It's that time in the semester when stress begins to escalate to new levels of intensity. However, now is also the time when you need to use your best stress resilience skills. Stress that is out of control can lead to illness, anxiety, lessened concentration, lack of sleep, and many other problems. Below are a few more tips on managing your stress for the remainder of the semester.
- Remember to look at the pieces and not the whole. Focus on one small task at a time. List all of the topics that you need to review for each exam course. List all of the research, writing, and editing tasks that you need to complete for a paper. Then focus on one small task at a time until that small task is complete. Cross it off the list and move on to the next small task. Step by step you can do it all.
- Ask for help if you are feeling overwhelmed. Talk to your professors about areas of the course that are confusing you. Talk to a counselor at the Student Counseling Center. Talk to a physician if you are having physical problems. Talk to your family. If your test anxiety is especially serious or long-standing, make an appointment with the Counseling Center to discuss additional techniques. 852-6585
- Sleep at least 8 hours a night. You will be more productive when you study. You will be able to focus on the essentials. You will be able to make wiser decisions about your priorities for studying. You will feel less helpless and hopeless. You will be less likely to burst into tears or yell at everyone around you. You will go into exams well-rested and alert.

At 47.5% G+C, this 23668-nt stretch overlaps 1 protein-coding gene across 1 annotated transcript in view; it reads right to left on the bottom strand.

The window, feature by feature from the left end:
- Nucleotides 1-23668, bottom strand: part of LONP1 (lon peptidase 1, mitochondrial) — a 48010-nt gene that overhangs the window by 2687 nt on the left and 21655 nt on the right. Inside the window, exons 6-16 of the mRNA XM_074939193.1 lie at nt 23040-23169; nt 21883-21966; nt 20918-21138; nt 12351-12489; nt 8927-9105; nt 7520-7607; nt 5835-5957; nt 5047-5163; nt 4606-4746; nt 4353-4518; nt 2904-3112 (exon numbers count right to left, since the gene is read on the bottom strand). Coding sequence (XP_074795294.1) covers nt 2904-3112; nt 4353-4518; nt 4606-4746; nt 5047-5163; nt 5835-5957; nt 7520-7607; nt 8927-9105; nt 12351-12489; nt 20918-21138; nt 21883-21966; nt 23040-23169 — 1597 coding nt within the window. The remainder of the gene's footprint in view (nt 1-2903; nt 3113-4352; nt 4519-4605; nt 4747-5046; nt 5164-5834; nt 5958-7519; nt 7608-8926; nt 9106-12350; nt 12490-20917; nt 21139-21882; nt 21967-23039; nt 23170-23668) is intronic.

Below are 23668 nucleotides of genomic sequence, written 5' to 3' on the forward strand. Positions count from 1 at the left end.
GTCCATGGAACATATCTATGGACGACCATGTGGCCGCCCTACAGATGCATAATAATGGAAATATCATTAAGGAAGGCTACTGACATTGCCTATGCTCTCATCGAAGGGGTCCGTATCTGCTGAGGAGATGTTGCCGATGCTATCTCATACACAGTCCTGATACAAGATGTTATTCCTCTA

- Add exercise to your schedule if you have let it go. Exercise is one of the best stress busters you can use. Try to get a minimum of three 30-minute workouts a week. Consider where a study break can include an exercise break. Even walking around the building or the campus can be a boon to your brain cells for memory and your body for sleeping better.
It's that time in the semester when stress begins to escalate to new levels of intensity. However, now is also the time when you need to use your best stress resilience skills. Stress that is out of control can lead to illness, anxiety, lessened concentration, lack of sleep, and many other problems. Below are a few tips on managing your stress for the remainder of the semester.
- Put grades in perspective. Grades are not equal to who you are as a person. You have knowledge of the course, talents, character strengths, and other skills that go beyond that one exam. We have many extraordinarily gifted and successful graduates in law practice and on the bench who will openly state that they graduated in the “great middle” of their class. For courses with the only grade attached to the final exam, the grade only measures how you performed on that limited set of questions on that day during 3 or 4 hours.
- All you can ask of yourself is to do the best that you can. No one can do better than his or her best. The important thing is to do as well as you can within your intellectual capabilities, talents, and skills. Our best does not always get us an “A” grade, but it does get us self-respect.
- Do not dwell on what you have no control over. You cannot control the days of your exams in most cases. You cannot control the questions on your exams. You cannot control paper deadlines. You cannot control how a professor grades. Do not waste time wishing that you had control over these things. Focus instead on what you can control.
- Do not dwell on what you did not do earlier in the semester. You cannot change that you did not study enough during the first part of the semester. You cannot change that you did not choose the best course load. You cannot change that you did not find a study partner earlier. You cannot change that you did not do practice questions earlier. You cannot change that you did not outline earlier. Regrets get you no further along the path to exam success. Make a note to change next semester. But for now, spend time and energy focusing on what you can still control.